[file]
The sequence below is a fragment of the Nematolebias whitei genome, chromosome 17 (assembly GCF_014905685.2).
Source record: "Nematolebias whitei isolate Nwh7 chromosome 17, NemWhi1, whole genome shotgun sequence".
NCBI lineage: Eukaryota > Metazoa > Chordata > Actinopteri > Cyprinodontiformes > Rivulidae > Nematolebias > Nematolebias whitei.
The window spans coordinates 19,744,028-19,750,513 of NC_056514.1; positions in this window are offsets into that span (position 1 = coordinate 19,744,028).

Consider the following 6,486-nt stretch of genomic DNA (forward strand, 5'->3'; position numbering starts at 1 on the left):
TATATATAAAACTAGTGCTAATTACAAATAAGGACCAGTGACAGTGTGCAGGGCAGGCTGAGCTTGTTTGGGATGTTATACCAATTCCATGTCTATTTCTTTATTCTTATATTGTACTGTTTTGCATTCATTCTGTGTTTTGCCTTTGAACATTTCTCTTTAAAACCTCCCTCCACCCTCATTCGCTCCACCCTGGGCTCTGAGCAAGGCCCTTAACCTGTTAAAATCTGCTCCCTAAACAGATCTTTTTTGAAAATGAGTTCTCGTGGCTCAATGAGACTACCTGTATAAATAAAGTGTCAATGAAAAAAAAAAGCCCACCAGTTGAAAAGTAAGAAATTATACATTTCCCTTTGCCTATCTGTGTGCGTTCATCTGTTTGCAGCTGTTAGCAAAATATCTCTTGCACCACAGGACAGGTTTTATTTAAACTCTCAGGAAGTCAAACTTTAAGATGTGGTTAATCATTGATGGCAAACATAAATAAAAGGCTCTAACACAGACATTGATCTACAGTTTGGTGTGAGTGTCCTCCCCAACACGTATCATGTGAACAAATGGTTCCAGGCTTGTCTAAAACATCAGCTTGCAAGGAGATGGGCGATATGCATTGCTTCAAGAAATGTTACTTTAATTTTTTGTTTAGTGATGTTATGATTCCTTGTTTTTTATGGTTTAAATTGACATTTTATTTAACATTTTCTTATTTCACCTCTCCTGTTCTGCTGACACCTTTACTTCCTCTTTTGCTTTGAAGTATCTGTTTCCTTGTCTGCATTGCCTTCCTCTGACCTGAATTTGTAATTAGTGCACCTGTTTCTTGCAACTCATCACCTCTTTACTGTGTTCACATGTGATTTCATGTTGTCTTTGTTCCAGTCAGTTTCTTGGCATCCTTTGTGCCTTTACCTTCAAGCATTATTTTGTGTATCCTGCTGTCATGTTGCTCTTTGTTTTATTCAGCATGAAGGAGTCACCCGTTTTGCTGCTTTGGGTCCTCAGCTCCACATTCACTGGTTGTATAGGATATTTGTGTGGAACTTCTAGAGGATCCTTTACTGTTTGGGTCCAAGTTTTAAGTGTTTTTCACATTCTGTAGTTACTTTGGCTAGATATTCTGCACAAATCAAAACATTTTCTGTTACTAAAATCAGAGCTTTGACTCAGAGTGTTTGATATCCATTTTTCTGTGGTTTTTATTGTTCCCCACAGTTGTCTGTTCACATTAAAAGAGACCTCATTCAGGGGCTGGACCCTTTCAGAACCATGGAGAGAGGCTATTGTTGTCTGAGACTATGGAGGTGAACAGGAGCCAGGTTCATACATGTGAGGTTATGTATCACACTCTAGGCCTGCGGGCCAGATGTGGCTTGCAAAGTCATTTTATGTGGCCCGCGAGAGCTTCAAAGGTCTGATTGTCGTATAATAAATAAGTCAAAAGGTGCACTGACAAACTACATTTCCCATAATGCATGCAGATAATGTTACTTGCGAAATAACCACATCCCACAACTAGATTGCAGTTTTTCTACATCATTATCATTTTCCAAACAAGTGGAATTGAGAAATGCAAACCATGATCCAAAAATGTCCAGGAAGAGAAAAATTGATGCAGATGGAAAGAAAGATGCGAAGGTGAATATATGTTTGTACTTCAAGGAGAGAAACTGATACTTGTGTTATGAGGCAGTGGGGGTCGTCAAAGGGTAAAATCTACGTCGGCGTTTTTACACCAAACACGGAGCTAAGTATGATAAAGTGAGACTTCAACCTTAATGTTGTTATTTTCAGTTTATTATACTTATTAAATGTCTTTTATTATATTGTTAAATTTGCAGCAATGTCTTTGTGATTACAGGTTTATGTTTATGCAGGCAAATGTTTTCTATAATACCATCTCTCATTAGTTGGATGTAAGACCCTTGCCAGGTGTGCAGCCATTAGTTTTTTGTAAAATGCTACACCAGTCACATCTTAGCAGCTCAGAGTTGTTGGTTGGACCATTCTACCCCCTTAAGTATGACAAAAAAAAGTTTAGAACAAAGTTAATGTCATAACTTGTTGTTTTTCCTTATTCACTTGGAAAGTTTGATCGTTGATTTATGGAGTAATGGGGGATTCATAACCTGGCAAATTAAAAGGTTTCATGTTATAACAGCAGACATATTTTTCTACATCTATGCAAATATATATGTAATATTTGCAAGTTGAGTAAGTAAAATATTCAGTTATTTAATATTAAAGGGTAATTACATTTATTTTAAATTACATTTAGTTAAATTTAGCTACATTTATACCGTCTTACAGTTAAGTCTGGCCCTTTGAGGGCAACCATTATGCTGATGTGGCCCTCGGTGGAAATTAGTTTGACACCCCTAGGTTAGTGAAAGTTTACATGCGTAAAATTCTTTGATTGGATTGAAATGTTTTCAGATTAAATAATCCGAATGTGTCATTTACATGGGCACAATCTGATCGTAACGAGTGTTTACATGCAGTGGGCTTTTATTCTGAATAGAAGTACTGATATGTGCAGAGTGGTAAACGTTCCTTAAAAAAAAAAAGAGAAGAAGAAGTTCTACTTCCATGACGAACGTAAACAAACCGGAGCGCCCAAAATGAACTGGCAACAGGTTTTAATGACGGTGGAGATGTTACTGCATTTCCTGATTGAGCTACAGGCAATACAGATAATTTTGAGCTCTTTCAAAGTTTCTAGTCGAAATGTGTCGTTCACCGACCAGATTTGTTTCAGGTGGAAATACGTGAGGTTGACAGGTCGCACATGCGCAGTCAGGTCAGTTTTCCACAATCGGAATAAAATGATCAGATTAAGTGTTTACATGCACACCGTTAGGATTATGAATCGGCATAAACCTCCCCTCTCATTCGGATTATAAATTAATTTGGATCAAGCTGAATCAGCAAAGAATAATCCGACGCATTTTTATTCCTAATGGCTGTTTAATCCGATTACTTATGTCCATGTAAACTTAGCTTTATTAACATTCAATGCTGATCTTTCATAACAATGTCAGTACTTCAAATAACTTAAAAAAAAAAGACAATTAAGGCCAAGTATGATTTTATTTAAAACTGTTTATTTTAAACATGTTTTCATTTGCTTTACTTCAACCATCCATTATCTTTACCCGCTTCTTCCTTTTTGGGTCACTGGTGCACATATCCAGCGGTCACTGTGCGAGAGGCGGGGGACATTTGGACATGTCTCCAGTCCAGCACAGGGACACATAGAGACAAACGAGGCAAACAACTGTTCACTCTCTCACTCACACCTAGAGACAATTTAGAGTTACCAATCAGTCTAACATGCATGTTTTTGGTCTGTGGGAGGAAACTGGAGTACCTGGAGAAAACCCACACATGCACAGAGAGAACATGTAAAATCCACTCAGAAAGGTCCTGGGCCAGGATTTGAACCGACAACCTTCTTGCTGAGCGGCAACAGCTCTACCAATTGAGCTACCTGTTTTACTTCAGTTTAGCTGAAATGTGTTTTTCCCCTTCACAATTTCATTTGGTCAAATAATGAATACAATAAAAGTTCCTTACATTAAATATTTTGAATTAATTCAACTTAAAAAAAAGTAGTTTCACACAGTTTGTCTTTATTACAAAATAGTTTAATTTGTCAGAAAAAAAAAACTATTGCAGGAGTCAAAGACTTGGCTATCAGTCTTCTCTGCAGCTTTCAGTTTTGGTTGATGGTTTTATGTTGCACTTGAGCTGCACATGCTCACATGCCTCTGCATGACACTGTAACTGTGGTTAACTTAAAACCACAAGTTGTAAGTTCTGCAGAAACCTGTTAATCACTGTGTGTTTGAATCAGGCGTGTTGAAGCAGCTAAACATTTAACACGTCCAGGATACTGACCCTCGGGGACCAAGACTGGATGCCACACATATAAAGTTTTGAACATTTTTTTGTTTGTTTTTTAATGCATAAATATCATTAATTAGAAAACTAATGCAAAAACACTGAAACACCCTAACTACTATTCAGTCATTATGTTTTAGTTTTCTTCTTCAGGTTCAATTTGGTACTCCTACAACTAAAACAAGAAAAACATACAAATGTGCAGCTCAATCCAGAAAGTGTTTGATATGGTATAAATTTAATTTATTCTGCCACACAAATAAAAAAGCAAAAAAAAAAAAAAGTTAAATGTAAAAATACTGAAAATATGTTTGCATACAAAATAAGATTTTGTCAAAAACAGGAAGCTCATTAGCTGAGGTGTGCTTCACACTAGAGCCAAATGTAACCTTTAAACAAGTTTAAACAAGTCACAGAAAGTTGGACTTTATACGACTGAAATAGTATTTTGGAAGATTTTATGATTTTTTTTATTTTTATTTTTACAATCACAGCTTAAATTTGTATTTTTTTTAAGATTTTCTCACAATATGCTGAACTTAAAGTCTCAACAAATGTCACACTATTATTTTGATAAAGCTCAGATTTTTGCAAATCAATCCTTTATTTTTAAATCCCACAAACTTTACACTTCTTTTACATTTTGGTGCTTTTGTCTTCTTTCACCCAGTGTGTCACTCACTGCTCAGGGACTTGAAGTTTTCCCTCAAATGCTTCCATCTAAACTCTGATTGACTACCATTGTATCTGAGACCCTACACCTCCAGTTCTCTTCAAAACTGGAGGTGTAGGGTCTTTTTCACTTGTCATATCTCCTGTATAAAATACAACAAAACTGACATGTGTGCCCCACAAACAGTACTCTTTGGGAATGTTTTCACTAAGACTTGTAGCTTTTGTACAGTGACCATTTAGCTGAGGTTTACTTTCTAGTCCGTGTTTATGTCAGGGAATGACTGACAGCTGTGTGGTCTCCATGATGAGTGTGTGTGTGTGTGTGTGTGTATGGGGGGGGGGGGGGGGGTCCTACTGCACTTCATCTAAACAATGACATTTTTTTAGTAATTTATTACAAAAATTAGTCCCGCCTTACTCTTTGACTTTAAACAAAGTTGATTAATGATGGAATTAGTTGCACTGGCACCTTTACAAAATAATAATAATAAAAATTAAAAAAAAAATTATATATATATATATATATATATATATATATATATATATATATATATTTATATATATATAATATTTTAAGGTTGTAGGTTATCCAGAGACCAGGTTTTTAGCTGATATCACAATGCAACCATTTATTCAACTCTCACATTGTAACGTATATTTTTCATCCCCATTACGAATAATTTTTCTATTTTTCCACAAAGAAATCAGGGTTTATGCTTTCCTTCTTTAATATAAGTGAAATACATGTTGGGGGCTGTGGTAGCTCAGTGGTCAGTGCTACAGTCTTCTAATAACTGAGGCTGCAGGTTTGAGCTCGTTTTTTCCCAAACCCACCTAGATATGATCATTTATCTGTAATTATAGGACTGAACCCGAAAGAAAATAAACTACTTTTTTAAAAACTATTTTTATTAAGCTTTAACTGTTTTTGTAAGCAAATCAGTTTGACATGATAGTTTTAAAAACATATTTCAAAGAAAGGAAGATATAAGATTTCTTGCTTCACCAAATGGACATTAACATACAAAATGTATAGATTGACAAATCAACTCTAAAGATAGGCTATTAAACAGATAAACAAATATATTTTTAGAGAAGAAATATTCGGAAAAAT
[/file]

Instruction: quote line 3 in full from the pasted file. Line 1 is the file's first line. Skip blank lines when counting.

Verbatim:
NCBI lineage: Eukaryota > Metazoa > Chordata > Actinopteri > Cyprinodontiformes > Rivulidae > Nematolebias > Nematolebias whitei.